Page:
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Spirit inspired them. (Gal. i. 3. 2 Cor. iii.) Holy Apostles never took upon them to be Christ's vicar in the earth, nor to be his lieutenant: but said, "Let a man so account of us, as of the ministers of Christ, and stewards of the mysteries of God." (1 Cor. iv.) In the same Epistle he bindeth the Corinthians to follow him in nothing but where he followed Christ (chap. xi.), "Be ye followers of me, even as I also am of Christ." They ministered not in the church, as though Christ were absent, although his most glorious body was departed corporeally into the heavens above; but as Christ present, that always governed his church with his Spirit of truth, as he promised (Matt. xxviii.), " Lo, I am with you alway, even unto the end of the world."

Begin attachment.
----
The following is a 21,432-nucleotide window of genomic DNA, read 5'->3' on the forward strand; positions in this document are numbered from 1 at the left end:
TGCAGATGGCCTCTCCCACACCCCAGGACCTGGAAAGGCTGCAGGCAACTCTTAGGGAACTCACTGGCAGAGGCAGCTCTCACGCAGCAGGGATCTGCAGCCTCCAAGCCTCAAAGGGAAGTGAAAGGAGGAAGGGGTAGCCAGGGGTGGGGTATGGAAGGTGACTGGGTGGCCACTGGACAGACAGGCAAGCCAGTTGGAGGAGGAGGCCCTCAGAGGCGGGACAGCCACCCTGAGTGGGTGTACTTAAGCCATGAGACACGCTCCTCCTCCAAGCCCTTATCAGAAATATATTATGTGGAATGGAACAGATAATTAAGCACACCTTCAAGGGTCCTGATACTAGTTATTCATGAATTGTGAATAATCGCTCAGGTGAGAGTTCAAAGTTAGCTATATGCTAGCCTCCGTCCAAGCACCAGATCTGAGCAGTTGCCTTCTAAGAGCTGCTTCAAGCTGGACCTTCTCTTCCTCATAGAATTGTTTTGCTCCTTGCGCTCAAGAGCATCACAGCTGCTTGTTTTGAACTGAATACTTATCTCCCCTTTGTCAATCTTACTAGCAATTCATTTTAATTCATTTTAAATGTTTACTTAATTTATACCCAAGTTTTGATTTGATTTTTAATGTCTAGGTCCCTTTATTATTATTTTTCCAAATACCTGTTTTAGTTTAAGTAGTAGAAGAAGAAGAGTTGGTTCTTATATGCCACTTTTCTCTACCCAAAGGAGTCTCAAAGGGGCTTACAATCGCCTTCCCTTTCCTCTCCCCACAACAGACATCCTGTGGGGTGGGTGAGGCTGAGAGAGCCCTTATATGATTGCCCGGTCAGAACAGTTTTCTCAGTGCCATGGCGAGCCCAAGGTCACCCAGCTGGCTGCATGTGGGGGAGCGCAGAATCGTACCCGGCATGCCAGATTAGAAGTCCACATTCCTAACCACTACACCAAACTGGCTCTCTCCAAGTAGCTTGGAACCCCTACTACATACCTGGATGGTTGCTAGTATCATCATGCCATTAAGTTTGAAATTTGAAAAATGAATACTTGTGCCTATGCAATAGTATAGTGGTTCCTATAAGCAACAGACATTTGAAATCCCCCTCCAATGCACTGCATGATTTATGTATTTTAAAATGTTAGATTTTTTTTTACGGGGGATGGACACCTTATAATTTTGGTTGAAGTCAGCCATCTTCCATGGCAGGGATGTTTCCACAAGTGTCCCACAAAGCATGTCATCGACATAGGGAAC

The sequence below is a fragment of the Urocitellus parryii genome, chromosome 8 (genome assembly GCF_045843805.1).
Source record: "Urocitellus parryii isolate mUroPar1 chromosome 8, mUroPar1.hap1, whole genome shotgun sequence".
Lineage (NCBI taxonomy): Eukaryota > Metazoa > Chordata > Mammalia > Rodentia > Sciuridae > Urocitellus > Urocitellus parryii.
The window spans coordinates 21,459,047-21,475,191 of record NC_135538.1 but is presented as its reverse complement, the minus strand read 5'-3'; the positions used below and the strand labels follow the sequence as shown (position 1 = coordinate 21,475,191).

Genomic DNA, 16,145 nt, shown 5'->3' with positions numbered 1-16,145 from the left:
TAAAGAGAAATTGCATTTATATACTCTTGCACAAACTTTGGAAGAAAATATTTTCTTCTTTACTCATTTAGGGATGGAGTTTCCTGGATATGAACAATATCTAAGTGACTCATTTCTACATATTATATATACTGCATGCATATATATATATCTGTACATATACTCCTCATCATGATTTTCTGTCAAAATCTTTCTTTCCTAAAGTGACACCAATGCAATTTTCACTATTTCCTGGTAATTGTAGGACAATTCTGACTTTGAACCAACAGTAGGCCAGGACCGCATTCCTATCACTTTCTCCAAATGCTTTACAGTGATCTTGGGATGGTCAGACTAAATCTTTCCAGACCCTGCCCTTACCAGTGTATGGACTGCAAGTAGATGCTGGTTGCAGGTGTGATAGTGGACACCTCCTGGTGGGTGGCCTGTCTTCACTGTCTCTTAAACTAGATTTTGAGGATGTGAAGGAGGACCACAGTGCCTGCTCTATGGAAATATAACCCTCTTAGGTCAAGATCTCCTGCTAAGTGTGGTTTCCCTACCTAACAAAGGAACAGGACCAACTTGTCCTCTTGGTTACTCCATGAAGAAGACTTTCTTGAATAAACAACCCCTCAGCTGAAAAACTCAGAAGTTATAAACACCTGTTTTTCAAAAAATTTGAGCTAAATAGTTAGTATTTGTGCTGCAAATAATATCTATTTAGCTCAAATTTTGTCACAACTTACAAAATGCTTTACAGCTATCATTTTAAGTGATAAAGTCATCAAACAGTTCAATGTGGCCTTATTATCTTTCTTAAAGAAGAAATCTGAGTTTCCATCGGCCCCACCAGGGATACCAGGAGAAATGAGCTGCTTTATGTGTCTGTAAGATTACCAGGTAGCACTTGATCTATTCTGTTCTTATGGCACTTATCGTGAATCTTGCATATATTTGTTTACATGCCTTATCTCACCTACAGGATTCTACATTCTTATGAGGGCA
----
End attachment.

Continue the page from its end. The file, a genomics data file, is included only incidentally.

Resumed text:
In the absence of his body, he hath commended the protection and governance of his church unto the Holy Ghost, the same God, and one God with the Father and his divine nature. Whose divine puissance and power overmatcheth the force of the devil, so that hell itself cannot take one of Christ's flock out of God's protection. (John, x.) And this defence dureth not for a day, nor year, but shall demour (remain) for ever, till this church be glorified at the resurrection of the flesh. (John, xv.)